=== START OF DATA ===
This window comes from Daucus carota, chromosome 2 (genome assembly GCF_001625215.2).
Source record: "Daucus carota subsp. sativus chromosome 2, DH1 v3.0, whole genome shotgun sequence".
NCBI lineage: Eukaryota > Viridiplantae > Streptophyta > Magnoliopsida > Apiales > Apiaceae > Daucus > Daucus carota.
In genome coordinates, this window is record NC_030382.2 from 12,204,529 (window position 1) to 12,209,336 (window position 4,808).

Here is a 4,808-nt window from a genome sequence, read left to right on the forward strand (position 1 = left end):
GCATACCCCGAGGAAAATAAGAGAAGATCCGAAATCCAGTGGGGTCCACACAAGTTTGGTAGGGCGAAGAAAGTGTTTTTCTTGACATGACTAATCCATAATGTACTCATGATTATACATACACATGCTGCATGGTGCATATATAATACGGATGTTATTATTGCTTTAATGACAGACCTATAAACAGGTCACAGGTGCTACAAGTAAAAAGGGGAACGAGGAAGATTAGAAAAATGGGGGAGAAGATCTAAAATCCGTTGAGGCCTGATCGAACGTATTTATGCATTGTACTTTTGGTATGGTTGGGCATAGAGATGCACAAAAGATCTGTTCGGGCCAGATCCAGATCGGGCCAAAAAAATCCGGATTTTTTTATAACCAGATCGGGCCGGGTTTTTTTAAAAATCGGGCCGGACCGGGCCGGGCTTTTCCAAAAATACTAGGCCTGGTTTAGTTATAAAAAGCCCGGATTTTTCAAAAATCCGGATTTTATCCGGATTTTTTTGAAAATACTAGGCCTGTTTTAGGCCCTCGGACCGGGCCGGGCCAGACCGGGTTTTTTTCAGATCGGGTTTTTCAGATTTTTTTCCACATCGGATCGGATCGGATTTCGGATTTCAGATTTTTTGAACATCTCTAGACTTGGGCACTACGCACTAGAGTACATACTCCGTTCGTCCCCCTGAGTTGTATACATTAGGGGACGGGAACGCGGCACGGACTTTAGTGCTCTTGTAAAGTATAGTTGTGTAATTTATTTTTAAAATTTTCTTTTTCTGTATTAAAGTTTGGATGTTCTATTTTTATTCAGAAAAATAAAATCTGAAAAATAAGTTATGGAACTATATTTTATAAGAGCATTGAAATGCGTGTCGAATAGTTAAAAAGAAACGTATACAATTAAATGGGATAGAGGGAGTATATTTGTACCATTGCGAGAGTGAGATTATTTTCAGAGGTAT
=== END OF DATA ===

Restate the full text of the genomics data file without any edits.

This window comes from Daucus carota, chromosome 2 (genome assembly GCF_001625215.2).
Source record: "Daucus carota subsp. sativus chromosome 2, DH1 v3.0, whole genome shotgun sequence".
NCBI lineage: Eukaryota > Viridiplantae > Streptophyta > Magnoliopsida > Apiales > Apiaceae > Daucus > Daucus carota.
In genome coordinates, this window is record NC_030382.2 from 12,204,529 (window position 1) to 12,209,336 (window position 4,808).

Here is a 4,808-nt window from a genome sequence, read left to right on the forward strand (position 1 = left end):
GCATACCCCGAGGAAAATAAGAGAAGATCCGAAATCCAGTGGGGTCCACACAAGTTTGGTAGGGCGAAGAAAGTGTTTTTCTTGACATGACTAATCCATAATGTACTCATGATTATACATACACATGCTGCATGGTGCATATATAATACGGATGTTATTATTGCTTTAATGACAGACCTATAAACAGGTCACAGGTGCTACAAGTAAAAAGGGGAACGAGGAAGATTAGAAAAATGGGGGAGAAGATCTAAAATCCGTTGAGGCCTGATCGAACGTATTTATGCATTGTACTTTTGGTATGGTTGGGCATAGAGATGCACAAAAGATCTGTTCGGGCCAGATCCAGATCGGGCCAAAAAAATCCGGATTTTTTTATAACCAGATCGGGCCGGGTTTTTTTAAAAATCGGGCCGGACCGGGCCGGGCTTTTCCAAAAATACTAGGCCTGGTTTAGTTATAAAAAGCCCGGATTTTTCAAAAATCCGGATTTTATCCGGATTTTTTTGAAAATACTAGGCCTGTTTTAGGCCCTCGGACCGGGCCGGGCCAGACCGGGTTTTTTTCAGATCGGGTTTTTCAGATTTTTTTCCACATCGGATCGGATCGGATTTCGGATTTCAGATTTTTTGAACATCTCTAGACTTGGGCACTACGCACTAGAGTACATACTCCGTTCGTCCCCCTGAGTTGTATACATTAGGGGACGGGAACGCGGCACGGACTTTAGTGCTCTTGTAAAGTATAGTTGTGTAATTTATTTTTAAAATTTTCTTTTTCTGTATTAAAGTTTGGATGTTCTATTTTTATTCAGAAAAATAAAATCTGAAAAATAAGTTATGGAACTATATTTTATAAGAGCATTGAAATGCGTGTCGAATAGTTAAAAAGAAACGTATACAATTAAATGGGATAGAGGGAGTATATTTGTACCATTGCGAGAGTGAGATTATTTTCAGAGGTAT